- Focal Length/Field of View
- Control the field of view set by lens property or by angle as selected in the Lens Unit menu.
While the camera is moving towards an object the Focal Length property can be decreased to produce a Dolly Zoom camera effect, or vice versa.
This video demos the Dolly Zoom camera effect.
- Controls the size of objects projected on the image.
Cycles supports Equirectangular and Fisheye panoramic cameras. Note that these cannot be displayed with OpenGL rendering in the viewport; they will only work for rendering.
Render a panoramic view of the scenes from the camera location and use an equirectangular projection, always rendering the full 360° over the X axis and 180° over the Y axis.
This projection is compatible with the environment texture as used for world shaders, so it can be used to render an environment map. To match the default mapping, set the camera object rotation to (90, 0, -90) or pointing along the positive X axis. This corresponds to looking at the center of the image using the default environment texture mapping.
- Minimum/Maximum Latitude/Longitude
- Limits of the vertical and horizontal field of view angles.
Fisheye lenses are typically wide angle lenses with strong distortion, useful for creating panoramic images for e.g. dome projection, or as an artistic effect.
The Fisheye Equisolid lens will best match real cameras. It provides a lens focal length and field of view angle, and will also take the sensor dimensions into account.
The Fisheye Equidistant lens does not correspond to any real lens model; it will give a circular fisheye that does not take any sensor information into account but rather uses the whole sensor. This is a good lens for full-dome projections.
- Lens focal length in millimeters.
- Field of View
- Field of view angle, going to 360 and more to capture the whole environment.
Render is if taking a photo of a reflective mirror ball. This can be useful in rare cases to compare with a similar photo taken to capture an environment.
- Clip Start and End
- The interval in which objects are directly visible, Any objects outside this range still influence the image indirectly, as further light bounces are not clipped.
When Limits in the Display panel is enabled, the clip bounds will be visible as two yellow connected dots on the camera line of sight.
Changing the clipping value can have a serious impact on render performance. It is important to always set the Start and End values to a safe distance that is both not too extreme, nor too small to have the best possible render times.
Depth of Field¶
- Set an object to be used as a focal point by the camera, causing the camera to focus on the selected object origin.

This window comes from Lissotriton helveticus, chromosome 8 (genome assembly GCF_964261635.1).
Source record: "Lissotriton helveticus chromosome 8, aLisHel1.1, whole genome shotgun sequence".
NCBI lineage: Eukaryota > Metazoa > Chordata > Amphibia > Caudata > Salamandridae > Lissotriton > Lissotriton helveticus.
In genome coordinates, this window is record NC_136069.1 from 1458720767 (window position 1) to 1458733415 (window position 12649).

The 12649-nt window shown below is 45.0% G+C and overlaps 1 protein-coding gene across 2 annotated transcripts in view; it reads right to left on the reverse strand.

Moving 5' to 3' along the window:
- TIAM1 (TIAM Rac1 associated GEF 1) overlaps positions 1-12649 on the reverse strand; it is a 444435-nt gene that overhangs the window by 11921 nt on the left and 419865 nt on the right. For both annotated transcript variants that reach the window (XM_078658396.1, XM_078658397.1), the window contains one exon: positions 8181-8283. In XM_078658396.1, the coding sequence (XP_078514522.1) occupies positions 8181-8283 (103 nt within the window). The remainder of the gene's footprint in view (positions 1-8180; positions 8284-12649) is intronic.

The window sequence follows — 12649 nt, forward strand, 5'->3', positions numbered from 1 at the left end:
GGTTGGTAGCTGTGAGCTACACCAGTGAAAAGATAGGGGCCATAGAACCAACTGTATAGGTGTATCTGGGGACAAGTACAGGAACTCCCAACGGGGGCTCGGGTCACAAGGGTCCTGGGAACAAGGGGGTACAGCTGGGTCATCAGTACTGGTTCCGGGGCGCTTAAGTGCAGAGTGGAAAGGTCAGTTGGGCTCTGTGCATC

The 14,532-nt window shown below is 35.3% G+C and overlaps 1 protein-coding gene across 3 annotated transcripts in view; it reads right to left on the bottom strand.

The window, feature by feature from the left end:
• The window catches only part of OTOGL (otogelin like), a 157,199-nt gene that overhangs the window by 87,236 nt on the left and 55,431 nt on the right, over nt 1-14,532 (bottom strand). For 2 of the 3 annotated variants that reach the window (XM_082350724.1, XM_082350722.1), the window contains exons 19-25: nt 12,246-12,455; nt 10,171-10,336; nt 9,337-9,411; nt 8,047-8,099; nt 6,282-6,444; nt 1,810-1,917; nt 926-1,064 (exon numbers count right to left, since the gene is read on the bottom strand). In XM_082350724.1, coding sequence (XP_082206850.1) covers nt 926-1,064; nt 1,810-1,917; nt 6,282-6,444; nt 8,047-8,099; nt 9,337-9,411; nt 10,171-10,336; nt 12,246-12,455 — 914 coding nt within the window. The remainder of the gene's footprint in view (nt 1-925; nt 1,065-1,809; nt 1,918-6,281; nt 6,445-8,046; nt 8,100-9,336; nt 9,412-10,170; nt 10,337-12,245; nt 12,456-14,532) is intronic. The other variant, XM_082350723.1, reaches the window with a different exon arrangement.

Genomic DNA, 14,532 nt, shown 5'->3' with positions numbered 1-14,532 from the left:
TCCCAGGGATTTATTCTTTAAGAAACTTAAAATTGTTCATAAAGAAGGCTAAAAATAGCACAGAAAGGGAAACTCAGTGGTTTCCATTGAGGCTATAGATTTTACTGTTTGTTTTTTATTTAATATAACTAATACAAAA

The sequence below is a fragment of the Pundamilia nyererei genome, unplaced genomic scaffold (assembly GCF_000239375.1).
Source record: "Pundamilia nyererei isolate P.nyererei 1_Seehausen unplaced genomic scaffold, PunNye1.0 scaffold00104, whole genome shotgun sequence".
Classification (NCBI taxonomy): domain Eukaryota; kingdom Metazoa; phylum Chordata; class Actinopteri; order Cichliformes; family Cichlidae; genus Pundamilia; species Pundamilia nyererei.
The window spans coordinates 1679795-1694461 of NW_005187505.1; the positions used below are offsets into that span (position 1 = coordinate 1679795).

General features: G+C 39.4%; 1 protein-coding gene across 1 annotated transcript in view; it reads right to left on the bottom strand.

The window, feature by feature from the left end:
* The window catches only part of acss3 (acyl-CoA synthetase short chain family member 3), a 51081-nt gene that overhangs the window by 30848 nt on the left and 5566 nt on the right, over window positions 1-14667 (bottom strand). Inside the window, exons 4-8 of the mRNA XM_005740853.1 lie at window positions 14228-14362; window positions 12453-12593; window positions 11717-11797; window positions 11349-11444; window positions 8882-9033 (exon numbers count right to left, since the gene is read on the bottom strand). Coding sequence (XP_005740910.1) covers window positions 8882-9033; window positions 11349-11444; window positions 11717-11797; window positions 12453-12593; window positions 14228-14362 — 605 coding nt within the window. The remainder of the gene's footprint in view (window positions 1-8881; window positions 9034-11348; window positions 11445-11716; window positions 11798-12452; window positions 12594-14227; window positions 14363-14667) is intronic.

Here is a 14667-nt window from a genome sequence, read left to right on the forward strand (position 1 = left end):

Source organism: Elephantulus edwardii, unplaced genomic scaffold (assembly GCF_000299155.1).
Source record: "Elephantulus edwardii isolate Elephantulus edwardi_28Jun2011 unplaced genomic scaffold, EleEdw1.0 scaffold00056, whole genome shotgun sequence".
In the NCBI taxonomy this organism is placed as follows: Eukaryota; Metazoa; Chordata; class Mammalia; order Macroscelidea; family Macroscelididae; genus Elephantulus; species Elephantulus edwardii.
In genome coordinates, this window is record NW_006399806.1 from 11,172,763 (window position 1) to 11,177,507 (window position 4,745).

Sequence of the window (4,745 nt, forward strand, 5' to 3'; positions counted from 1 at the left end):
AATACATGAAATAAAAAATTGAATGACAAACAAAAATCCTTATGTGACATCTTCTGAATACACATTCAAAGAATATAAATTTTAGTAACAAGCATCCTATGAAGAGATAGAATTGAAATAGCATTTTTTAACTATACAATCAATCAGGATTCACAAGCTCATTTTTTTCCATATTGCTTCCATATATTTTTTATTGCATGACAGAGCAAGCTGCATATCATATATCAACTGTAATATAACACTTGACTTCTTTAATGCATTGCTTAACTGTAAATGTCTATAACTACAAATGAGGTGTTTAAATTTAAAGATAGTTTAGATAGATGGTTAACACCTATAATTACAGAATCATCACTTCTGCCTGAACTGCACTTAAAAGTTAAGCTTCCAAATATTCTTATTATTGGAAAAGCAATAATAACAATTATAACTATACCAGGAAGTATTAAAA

- When a Focus object is not used, the camera can be set to focus on an area in 3D space set by the distance from the camera. Using the Limit Display option, you are able to view the distance in the 3D space.
- High Quality
- Enables the High Quality viewport depth of field, giving a more accurate representation of depth of field. This allows the viewport depth of field to be closely represented to that of the render and render preview depth of field.
- Viewport depth of field aperture measured in F-Stops. Smaller numbers will cause more blur in the viewport, OpenGL renders, and Sequencer.
- The number of polygonal sides to give blurred objects in the viewport. The minimum number of blades needed to enable the bokeh effect is 3 (triangle). (Only available with High Quality).
- Aperture type
- Use F-Stop or Radius to set the aperture for the render, and render preview. F-Stop is the focal ratio, where Radius is the radius of the focal point.
- Aperture radius size, or F-Stop number used for the render, and render preview. Using the F-Stop with a low number, or Radius with a large size will result in a strong blur, also allowing the use of the bokeh effect.
- Total number of polygonal blades used to alter the shape of the blurred objects in the render, and render preview. As with the viewport, the minimum amount of blades to enable the bokeh effect is 3, resulting in a triangular-shaped blur.
- Rotate the polygonal blades along the facing axis, and will rotate in a clockwise, and counter-clockwise fashion.
- Change the amount of distortion to simulate the anamorphic bokeh effect. A setting of 1.0 shows no distortion, where a number below 1.0 will cause a horizontal distortion, and a higher number will cause a vertical distortion.
Switching between Cameras